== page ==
The Linen Hall Library in Belfast has launched Linenopolis, a major new exhibition celebrating, examining and spotlighting the historic social and industrial linen industry of Belfast and Northern Ireland. The exhibition and associated events and activities are funded by The National Lottery Heritage Fund Northern Ireland, Tourism NI and Department for Communities to mark the European Year of Cultural Heritage 2018.
Central to Linenopolis is an exhibition which features many fascinating items from the linen industry loaned from contributors such as the Public Record Office of Northern Ireland, Coleraine Museum, and Irish linen specialists McBurney and Black. Items of particular interest include the Claimants Names Adjudged Premiums for Growing Flax, 1796, one of a few known copies of this index in existence; a Victorian silk top hat that belonged to linen producer Edward Gribbon; and an installation of vintage linen napkins on display in the Library’s Vertical Gallery.
Artwork themed around the industry by Anna Smyth, Claire Mooney and Nathanael Smyth will also be showcased alongside photographs created as part of a community outreach project with Belfast Exposed, NI’s premier photography organisation, focusing on city buildings that played a part in the commercialisation of linen. There will be an opportunity to view a small selection of original photographic glass plates rescued from Ewart Liddell, producers of linens designed for the Titanic. This will be supported by 6 large format documented books revealing the history behind the Damask design glass plates. ‘Shuttles and Shafts’ was funded by The National Lottery Heritage fund and delivered by The Ulster University.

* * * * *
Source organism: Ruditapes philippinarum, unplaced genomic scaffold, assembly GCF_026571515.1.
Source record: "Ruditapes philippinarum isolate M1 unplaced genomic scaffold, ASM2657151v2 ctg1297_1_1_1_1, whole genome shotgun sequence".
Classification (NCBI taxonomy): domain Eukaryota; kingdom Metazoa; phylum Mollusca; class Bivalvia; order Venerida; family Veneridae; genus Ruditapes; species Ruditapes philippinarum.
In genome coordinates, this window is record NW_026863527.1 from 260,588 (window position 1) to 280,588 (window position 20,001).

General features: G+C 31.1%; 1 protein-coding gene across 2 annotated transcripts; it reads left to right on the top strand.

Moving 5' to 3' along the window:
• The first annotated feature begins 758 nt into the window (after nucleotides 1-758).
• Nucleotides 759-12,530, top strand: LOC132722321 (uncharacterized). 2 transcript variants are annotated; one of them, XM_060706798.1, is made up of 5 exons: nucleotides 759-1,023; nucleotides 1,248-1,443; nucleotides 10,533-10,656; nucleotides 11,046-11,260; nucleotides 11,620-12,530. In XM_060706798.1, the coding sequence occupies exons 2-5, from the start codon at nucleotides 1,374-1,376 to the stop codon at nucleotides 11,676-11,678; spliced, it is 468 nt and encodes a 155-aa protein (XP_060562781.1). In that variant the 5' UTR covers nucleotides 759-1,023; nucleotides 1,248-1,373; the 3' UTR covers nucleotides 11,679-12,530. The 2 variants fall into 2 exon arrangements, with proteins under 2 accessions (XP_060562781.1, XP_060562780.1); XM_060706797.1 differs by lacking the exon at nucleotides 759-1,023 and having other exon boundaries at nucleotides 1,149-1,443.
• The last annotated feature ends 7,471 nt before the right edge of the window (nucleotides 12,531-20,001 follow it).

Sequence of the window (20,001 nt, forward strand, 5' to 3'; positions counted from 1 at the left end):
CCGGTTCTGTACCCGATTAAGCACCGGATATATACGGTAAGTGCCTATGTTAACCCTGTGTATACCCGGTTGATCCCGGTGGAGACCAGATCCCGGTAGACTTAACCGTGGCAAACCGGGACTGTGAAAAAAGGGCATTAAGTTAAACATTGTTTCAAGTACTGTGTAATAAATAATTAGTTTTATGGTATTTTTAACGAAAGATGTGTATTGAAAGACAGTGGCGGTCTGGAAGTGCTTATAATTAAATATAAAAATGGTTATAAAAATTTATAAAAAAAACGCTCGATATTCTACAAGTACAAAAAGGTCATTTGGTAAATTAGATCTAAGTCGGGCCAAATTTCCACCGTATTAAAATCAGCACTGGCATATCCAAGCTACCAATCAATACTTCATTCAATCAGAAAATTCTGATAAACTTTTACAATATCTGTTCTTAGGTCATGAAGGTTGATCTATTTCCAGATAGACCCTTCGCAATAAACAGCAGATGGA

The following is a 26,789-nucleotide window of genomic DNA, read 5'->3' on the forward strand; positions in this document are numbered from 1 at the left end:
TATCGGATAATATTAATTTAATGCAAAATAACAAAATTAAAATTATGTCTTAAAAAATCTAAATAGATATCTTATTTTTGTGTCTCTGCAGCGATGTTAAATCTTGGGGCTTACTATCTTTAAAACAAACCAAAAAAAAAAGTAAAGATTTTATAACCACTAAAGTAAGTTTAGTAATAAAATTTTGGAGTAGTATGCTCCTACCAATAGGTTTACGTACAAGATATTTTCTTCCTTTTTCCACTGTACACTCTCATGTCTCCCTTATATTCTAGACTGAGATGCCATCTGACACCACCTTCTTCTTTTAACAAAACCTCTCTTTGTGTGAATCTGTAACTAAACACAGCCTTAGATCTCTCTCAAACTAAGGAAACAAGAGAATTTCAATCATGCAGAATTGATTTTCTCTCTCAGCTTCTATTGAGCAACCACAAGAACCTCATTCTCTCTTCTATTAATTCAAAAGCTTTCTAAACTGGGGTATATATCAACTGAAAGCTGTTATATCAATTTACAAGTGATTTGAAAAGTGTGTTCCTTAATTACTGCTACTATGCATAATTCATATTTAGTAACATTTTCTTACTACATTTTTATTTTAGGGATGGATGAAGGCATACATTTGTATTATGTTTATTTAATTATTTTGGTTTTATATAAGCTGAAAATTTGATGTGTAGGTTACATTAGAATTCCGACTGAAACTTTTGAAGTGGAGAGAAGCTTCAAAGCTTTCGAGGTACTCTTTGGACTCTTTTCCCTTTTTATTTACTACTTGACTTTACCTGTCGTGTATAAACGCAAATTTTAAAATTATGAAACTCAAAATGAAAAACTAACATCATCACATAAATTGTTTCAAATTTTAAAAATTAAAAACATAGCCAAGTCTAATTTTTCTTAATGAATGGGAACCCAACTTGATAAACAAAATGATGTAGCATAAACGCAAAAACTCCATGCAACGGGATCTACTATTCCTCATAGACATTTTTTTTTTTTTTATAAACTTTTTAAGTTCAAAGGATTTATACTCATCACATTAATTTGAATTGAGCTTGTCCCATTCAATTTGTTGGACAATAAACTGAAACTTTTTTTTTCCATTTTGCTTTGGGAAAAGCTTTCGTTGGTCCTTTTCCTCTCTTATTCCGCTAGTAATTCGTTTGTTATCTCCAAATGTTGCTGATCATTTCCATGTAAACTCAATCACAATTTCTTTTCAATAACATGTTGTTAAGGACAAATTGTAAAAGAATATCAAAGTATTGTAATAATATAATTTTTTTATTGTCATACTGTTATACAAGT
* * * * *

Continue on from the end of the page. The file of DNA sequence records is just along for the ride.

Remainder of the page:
Walking tours around Belfast targeting areas and buildings that played a major role in the linen business will take place on Friday 9, 16, and 23 August at 10.00am (£10pp) starting at the Linen Hall Library. The tour will take in landmarks such as the Ewarts Warehouse, Belfast City Hall, and the Scottish Provident building – all with strong associations to the linen industry.
Rachel Brady, Linen Hall Education Outreach Officer, says: “Linenopolis offers visitors and participants a unique opportunity to learn about the Belfast and Northern Irish linen boom. It is particularly applicable to the Linen Hall as the library building was originally purposed as a linen warehouse before it was purchased by the Linen Hall in the late 1800s. The strands of this project will ripple out into the community as the specially trained tour guides continue to spread the word about Linenopolis.”
The exhibition is free to view and runs until 1 August. The walking tours cost £10pp.
The Linen Hall Library is open free to the public Monday – Friday 9.30am- 5.30pm.